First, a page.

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Cellular Potts model

The cellular Potts model (CPM# section 1) is a lattice-based computational modeling method to simulate the collective behavior of cellular structures. Other names for the CPM are extended large-q Potts model and the Glazier and Graner model. First developed by James Glazier and Francois Graner in 1992 as an extension of large-q Potts model simulations of coarsening in metallic grains and soap froths, it has now been used to simulate foam, biological tissues, fluid flow and reaction-advection-diffusion-equations. In the CPM a generalized "cell" is a simply-connected domain of pixels with the same cell id (formerly spin). A generalized cell may be a single soap bubble, an entire biological cell, part of a biological cell, or even a region of fluid.

The CPM is evolved by updating the cell lattice one pixel at a time based on a set of probabilistic rules. In this sense, the CPM can be thought of as a generlized cellular automaton (CA). Although it also closely resembles certain Monte Carlo methods, such as the large-q Potts model, many subtle differences separate the CPM from Potts models and standard spin-based Monte Carlo schemes.

The primary rule base has three components:

  1. rules for selecting putative lattice updates
  2. a Hamiltonian or effective energy function that is used for calculating the probability of accepting lattice updates.
  3. additional rules not included in 1. or 2..

The CPM can also be thought of as an agent based method in which cell agents evolve, interact via behaviors such as adhesion, signalling, volume and surface area control, chemotaxis and proliferation. Over time, the CPM has evolved from a specific model to a general framework with many extensions and even related methods that are entirely or partially off-lattice.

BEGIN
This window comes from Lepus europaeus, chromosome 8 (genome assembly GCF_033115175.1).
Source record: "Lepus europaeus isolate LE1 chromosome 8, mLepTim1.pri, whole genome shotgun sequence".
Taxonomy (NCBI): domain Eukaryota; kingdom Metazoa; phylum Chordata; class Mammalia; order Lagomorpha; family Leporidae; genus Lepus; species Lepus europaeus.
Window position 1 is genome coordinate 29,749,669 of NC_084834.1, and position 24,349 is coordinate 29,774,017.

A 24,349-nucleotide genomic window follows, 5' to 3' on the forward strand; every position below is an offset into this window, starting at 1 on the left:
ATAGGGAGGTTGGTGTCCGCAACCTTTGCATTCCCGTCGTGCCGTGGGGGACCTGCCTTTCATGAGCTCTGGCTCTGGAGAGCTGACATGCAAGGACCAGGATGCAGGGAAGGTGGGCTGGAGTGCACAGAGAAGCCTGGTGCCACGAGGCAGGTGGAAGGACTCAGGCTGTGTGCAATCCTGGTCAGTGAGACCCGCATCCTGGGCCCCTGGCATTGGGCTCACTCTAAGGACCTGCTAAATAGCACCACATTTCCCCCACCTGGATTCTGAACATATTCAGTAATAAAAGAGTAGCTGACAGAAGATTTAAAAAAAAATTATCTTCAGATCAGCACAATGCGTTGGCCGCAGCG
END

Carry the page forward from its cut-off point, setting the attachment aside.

The central component of the CPM is the definition of the Hamiltonian. The Hamiltonian is determined by the configuration of the cell lattice and perhaps other sub-lattices containing information such as the concentrations of chemicals. The original CPM Hamiltonain included adhesion energies, and volume and surface area constraints. We present it here without definition as an illustration and will discuss it in greater detail later: \begin{align} H = &  \sum_{\vec i, \vec j \text{neighbors}} J\left(\tau(\sigma(\vec i)), \tau(\sigma(\vec j))\right) \left(1 - \delta(\sigma(\vec i), \sigma(\vec j))\right) \\ + & \sum_{\vec i} \lambda_\text{volume}[V(\sigma(\vec i)) - V_\text{target}(\sigma(\vec i))]^2\\ + &  \sum_{\vec i} \lambda_\text{surface}[S(\sigma(\vec i)) - S_\text{target}(\sigma(\vec i))]^2\\ \end{align}.

Many extensions to the original CPM Hamiltonian control cell behaviors including chemotaxis, elongation and haptotaxis.


  • François Graner and James A. Glazier (1992); "Simulation of Biological Cell Sorting Using a Two-Dimensional Extended Potts Model", Physical Review Letters 69, 2013-2016
This article is licensed under the GNU Free Documentation License. It uses material from the Wikipedia article "Cellular_Potts_model". A list of authors is available in Wikipedia.
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